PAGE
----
My wife and I saw a rather astonishing documentary last week called Kumaré. It follows the exploits of filmmaker/provocateur Vikram Gandhi as he adopts the guise of a bogus guru (the titular Kumaré) and attempts to acquire followers and inspire religious devotion in them. The experiement succeeds almost too well, with emotions becoming entangled and Gandhi just about losing himself in the process.
Kumaré is an enthralling movie that is also more than a little uncomfortable to watch. We the viewers get to play voyeur to some very personal moments. Spiritual intimacy is the final frontier of the "reality" genre, well beyond the surface-level drama typically on display in The Bachelor and Jersey Shore. Souls are on the line here. Fortunately, Gandhi has a light touch with his subjects. I shudder to imagine what Sacha Baron Cohen might have done in this situation.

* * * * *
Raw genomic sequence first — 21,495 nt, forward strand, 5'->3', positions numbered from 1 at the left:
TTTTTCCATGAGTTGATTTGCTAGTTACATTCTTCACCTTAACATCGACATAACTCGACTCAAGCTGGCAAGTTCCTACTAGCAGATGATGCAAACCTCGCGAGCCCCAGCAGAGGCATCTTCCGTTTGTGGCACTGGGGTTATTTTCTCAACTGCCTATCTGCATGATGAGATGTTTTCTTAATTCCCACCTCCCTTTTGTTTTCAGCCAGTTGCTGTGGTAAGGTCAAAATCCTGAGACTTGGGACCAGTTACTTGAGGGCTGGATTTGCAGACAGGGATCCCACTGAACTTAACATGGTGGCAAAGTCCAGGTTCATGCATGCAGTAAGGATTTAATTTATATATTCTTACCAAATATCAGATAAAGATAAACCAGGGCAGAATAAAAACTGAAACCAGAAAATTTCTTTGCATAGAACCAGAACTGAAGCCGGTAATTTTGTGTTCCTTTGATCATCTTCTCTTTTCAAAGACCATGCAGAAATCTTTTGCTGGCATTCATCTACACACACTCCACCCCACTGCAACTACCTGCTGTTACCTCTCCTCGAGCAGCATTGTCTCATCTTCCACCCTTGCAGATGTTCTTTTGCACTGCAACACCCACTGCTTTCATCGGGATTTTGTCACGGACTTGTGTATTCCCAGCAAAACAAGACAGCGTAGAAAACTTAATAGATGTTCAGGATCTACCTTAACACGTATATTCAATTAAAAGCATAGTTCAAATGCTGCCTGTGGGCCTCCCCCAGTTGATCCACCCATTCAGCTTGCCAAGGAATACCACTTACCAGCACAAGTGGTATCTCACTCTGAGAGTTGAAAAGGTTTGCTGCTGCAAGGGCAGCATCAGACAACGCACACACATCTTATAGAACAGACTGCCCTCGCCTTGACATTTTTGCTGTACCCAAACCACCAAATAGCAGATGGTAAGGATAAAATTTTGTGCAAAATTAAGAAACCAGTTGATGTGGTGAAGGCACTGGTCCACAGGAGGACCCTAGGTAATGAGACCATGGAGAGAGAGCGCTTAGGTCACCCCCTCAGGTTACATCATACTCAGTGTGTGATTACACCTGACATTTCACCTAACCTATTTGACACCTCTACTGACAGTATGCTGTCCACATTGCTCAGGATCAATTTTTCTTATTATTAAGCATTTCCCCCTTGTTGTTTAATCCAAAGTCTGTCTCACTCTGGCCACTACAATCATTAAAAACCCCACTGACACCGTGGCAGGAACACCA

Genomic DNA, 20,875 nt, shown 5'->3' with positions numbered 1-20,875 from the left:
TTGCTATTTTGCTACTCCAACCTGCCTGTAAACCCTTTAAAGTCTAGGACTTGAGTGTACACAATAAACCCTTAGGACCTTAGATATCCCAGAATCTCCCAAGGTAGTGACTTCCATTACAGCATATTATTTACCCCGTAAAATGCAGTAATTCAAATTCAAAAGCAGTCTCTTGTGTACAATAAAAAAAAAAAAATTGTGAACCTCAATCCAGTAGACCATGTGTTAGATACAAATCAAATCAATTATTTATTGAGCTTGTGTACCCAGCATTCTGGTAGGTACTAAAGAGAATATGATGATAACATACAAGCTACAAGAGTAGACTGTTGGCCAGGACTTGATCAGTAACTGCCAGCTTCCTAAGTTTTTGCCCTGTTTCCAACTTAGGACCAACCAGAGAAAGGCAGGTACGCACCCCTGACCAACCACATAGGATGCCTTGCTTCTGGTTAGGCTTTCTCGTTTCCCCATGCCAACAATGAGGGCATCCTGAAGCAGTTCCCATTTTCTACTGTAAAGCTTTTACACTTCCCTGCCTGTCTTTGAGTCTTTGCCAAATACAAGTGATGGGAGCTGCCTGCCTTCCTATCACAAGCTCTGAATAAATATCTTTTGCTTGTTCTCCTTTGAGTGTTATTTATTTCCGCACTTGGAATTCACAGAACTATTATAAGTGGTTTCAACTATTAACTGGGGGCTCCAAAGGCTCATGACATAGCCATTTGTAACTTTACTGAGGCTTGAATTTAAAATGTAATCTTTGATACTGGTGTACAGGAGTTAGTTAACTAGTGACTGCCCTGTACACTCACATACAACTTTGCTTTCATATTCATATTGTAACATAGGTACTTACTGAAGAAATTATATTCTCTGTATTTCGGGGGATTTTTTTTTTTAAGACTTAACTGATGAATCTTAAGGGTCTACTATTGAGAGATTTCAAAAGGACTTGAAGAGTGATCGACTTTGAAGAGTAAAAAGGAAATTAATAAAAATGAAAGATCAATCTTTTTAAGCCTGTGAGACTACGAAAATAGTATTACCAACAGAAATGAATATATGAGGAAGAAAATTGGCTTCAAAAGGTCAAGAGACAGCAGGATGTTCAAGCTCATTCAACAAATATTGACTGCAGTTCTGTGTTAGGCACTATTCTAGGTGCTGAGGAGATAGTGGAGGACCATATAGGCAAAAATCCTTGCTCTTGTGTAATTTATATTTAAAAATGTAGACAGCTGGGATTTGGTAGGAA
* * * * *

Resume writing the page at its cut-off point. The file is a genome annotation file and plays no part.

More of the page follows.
Kumaré engenders discomfort for other reasons as well: no one can doubt the sincerity and intensity of the mystical experiences captured in the film, yet the instigator of these experiences is fake. Does that revelation negate said experiences in retrospect? The answer seems to be no, which opens a giant can of worms. The viewer is left wondering at what point religious ecstasy strays into delusion, and whether all spiritual belief is simply the projection onto an external object (the guru, Jesus, God) of our deepest conflicts and desires. The film opens this topic for discussion but does not provide resolution. Ironically, Kumaré--a self-described false prophet--may have been more authentic than many "real" gurus: during his ministry he took no money from his followers, did not engage with them sexually, and dispensed a core philosophy that he (that is, Vikram Gandhi) truly believed in: that people should trust in themselves and become their own gurus. Employing this equation renders the role of the much-vaunted Eastern guru superfluous. Interestingly, this was also the core teaching of J. Krishnamurti: another manufactured guru who ended up becoming a real one.
Of course the elephant in the room is the issue of exploitation. Each of these Borat-style films ups the ante in terms of subterfuge and gasp-factor. In the most extreme instances we get our entertainment at the expense of the unwitting victims' careers and reputations. Kumaré may be the product of a relatively benevolent, playful manipulator, but we can't always count on that being the case. What comes next?